Exporters jockey for position in LNG race
Australian company postpones its move to Houston
Australia’s LNG Ltd. is delaying its anticipated move to Houston as well as plans to trade its shares on U.S. stock exchanges as it focuses on developing its liquefied natural gas export project near Lake Charles, La.
LNG Ltd. is among the companies launching so-called nextwave LNG projects that are expected to get underway soon and become operational early in the next decade, when LNG demand and prices are expected to rise. Its next-wave rival, NextDecade of The Woodlands and Tellurian of Houston, became publicly traded companies earlier this year.
Both the chief executive and the chairman of LNG Ltd. are already based out of Houston, and the company said it’s only a matter time before it formally moves its headquarters from Australia, where its shares now trade on that country’s stock exchange. CEO Greg Vesey said he’s focused on acquiring the necessary financing and contracts by mid-2018 to commence construction on the Magnolia LNG project in Louisiana so it can be completed by 2022.
Paul Cavicchi, the company’s chairman, said LNG Ltd. remains “committed to bringing the company to the U.S. market at an appropriate time best suited to maximize investor value. A U.S. listing is the right step for LNG, but we must ensure we proceed deliberately and remain attentive to all shareholder expectations.”
LNG Ltd.’s rivals, meanwhile, continue to make moves to position themselves for the projected pickup in the LNG market.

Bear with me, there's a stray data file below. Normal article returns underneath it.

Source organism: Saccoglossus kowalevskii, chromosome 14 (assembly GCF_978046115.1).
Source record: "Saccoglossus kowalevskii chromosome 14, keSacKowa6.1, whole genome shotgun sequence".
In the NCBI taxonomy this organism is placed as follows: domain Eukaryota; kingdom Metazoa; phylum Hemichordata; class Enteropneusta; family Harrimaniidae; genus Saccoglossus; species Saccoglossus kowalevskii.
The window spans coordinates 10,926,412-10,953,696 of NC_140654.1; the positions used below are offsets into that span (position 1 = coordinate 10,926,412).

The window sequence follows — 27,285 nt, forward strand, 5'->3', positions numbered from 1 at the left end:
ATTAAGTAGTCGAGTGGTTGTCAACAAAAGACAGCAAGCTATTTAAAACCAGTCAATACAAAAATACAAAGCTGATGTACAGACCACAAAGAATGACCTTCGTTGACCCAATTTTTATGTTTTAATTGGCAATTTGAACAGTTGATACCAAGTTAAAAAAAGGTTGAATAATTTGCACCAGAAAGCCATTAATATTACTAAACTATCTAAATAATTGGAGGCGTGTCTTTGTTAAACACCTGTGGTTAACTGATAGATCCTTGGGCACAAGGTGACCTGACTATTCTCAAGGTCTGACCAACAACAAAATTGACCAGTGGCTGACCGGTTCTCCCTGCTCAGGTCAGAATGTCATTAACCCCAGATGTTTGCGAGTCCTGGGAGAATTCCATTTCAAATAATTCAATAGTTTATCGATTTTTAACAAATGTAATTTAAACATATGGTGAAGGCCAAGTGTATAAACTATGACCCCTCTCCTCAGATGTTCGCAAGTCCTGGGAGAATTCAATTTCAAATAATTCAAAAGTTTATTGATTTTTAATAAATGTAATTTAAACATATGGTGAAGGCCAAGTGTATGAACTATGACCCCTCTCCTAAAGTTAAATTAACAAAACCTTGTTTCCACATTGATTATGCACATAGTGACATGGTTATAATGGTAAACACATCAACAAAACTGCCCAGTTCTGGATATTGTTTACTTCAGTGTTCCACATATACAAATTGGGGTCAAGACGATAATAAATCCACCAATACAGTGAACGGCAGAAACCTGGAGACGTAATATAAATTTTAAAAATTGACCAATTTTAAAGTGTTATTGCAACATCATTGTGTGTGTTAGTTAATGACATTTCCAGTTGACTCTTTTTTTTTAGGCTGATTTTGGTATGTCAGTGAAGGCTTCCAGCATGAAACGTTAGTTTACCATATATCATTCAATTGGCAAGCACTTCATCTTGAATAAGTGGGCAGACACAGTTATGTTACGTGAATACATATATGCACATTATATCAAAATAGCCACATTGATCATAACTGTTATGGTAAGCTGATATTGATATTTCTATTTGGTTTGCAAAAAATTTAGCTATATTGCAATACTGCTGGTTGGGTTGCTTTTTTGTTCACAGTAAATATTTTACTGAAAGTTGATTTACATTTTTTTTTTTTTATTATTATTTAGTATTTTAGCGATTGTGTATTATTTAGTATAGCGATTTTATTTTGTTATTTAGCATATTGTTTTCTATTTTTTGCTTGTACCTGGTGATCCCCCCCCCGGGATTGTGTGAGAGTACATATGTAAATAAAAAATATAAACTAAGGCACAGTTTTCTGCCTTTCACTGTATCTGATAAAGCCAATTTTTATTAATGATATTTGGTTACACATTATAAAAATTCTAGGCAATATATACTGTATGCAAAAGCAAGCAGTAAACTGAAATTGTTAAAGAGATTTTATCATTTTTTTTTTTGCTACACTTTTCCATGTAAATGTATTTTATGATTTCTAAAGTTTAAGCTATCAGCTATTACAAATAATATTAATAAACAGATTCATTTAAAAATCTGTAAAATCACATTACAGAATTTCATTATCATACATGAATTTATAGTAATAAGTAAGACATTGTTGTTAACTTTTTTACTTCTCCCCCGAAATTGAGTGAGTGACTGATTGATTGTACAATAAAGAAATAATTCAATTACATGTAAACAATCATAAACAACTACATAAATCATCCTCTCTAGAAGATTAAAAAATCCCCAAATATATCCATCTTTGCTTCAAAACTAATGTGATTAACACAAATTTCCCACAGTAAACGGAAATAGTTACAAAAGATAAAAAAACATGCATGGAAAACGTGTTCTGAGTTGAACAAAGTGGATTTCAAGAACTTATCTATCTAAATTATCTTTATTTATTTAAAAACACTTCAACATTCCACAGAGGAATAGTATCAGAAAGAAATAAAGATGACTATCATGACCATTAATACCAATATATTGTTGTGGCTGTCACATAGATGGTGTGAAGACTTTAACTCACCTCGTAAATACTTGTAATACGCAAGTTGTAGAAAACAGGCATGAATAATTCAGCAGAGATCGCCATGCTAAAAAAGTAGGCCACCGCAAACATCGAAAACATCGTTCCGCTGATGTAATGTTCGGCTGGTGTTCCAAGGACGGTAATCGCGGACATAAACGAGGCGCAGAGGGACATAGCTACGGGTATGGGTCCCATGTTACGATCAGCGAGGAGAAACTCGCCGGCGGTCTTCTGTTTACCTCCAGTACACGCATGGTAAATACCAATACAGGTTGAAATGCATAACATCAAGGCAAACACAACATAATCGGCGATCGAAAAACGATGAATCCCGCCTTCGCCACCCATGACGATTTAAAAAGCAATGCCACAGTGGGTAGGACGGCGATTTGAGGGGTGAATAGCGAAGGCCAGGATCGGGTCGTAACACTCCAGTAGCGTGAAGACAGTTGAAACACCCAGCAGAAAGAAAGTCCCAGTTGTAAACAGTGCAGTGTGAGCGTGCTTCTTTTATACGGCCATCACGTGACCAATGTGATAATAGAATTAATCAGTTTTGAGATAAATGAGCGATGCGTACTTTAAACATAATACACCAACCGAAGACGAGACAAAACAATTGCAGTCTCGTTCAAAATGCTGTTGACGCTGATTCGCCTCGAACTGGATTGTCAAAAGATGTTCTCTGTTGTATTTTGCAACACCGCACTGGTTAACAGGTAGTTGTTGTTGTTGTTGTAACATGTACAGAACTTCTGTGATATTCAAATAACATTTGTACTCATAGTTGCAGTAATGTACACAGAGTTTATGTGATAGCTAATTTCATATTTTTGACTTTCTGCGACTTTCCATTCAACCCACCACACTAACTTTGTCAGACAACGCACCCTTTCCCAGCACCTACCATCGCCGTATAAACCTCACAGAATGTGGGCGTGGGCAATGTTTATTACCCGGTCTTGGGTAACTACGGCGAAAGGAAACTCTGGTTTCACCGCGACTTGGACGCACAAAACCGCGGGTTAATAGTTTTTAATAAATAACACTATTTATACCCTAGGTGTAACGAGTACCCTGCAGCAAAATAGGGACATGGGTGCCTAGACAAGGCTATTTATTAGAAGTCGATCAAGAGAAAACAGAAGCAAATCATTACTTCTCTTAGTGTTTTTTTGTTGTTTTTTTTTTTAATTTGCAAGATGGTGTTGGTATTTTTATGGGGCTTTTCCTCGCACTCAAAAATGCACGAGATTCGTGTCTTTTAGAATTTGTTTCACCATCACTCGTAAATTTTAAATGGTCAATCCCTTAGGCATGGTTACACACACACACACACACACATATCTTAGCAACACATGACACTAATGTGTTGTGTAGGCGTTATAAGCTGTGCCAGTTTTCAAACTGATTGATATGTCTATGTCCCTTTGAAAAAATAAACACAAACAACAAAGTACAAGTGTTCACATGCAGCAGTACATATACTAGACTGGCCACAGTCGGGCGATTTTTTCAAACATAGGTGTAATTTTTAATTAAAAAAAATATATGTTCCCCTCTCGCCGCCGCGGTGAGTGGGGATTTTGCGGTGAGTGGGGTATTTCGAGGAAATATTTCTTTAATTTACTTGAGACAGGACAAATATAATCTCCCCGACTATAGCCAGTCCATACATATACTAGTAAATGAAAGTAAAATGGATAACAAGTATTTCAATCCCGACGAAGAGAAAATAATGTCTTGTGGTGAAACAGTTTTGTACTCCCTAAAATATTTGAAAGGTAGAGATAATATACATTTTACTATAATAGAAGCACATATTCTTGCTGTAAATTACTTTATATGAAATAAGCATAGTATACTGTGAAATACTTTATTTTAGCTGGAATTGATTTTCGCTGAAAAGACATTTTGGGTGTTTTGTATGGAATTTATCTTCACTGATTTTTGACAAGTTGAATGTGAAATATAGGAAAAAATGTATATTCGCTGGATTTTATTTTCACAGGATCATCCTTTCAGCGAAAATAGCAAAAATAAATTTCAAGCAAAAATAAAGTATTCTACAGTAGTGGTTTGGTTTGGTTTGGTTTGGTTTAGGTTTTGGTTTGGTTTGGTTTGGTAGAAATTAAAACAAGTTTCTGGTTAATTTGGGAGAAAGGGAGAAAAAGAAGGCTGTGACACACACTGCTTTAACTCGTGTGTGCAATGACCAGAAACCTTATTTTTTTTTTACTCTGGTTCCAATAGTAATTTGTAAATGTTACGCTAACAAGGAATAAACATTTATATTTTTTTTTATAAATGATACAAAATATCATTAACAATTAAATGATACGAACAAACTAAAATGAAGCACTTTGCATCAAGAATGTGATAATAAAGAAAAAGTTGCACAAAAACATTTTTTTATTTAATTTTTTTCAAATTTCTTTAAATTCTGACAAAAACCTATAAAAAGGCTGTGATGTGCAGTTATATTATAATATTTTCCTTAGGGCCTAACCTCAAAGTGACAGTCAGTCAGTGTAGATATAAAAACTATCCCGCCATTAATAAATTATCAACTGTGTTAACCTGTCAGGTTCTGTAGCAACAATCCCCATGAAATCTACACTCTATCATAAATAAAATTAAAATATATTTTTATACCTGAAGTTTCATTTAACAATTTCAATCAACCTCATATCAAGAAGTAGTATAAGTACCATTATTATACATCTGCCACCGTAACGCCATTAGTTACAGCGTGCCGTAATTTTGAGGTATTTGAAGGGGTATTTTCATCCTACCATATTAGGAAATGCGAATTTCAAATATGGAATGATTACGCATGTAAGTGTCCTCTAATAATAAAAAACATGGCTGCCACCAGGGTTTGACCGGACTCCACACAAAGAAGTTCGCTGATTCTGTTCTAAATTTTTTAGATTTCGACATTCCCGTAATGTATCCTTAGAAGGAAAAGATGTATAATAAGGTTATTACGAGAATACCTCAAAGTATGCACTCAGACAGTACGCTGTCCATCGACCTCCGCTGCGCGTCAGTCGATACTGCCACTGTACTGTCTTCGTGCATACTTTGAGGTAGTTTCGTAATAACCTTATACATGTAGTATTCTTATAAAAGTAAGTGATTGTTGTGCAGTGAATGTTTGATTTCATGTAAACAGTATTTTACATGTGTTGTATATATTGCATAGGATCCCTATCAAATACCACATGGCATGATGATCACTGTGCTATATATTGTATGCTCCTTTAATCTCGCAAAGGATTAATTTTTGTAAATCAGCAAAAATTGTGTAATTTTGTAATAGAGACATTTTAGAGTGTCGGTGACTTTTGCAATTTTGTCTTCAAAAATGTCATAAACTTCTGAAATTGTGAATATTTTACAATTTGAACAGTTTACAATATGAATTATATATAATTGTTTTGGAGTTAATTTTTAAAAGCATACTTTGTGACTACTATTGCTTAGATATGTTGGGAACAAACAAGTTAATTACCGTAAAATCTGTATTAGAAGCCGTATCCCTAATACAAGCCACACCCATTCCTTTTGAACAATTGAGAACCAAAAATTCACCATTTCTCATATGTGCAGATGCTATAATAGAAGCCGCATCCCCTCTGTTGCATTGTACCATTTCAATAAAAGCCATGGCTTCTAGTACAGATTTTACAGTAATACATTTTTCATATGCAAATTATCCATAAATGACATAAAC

NextDecade said this month it just secured county tax breaks for its Rio Grande LNG export project in Texas near Brownsville, which it aims to open in 2022.
Meanwhile, Tellurian, which is developing the Driftwood LNG export project near Lake Charles, recently acquired Haynesville shale gas acreage in Louisiana for $85 million to generate its own natural gas for LNG production and export.
Tellurian, which is chaired by Cheniere Energy founder and LNG export pioneer Charif Souki, plans to sell about 60 percent of the equity stake in the Drift-
wood project to help raise the financing to get Driftwood off the ground.
The first wave of LNG export projects started with Cheniere’s Sabine Pass terminal in Louisiana, which remains the only project up and running. Next up are Dominion Energy’s Cove Point project in Maryland and then Houstonbased Kinder Morgan’s Elba
Island terminal in Georgia.
A slew of Texas and Louisiana projects should come online in 2019 with Houston’s Freeport LNG terminal, Cheniere’s Corpus Christi project and Sempra Energy’s Cameron LNG project in Louisiana near the Texas state line.
LNG Ltd., NextDecade and Tellurian are among the companies trying to lead the second wave of LNG exporting after 2020.
Much of the competition comes from LNGexporting nations such as Australia and Qatar. Chevron’s $34 billion Wheatstone LNG export project just came online earlier this week in Western Australia.
A rendering shows the $4.3 billion Magnolia LNG project that LNG Ltd. plans to build on 115 acres south of Lake Charles, La., along the Calcasieu Ship Channel.